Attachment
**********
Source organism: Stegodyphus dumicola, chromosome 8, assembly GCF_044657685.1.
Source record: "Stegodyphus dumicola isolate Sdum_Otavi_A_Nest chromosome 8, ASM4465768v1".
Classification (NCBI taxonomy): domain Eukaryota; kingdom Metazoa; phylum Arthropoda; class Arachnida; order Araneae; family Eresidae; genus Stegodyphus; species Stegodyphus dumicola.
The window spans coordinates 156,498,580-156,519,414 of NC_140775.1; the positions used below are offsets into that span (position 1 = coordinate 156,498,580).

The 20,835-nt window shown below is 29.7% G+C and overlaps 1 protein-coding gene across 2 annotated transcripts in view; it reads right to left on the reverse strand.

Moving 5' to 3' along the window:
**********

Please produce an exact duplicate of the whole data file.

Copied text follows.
Source organism: Stegodyphus dumicola, chromosome 8, assembly GCF_044657685.1.
Source record: "Stegodyphus dumicola isolate Sdum_Otavi_A_Nest chromosome 8, ASM4465768v1".
Classification (NCBI taxonomy): domain Eukaryota; kingdom Metazoa; phylum Arthropoda; class Arachnida; order Araneae; family Eresidae; genus Stegodyphus; species Stegodyphus dumicola.
The window spans coordinates 156,498,580-156,519,414 of NC_140775.1; the positions used below are offsets into that span (position 1 = coordinate 156,498,580).

The 20,835-nt window shown below is 29.7% G+C and overlaps 1 protein-coding gene across 2 annotated transcripts in view; it reads right to left on the reverse strand.

Moving 5' to 3' along the window: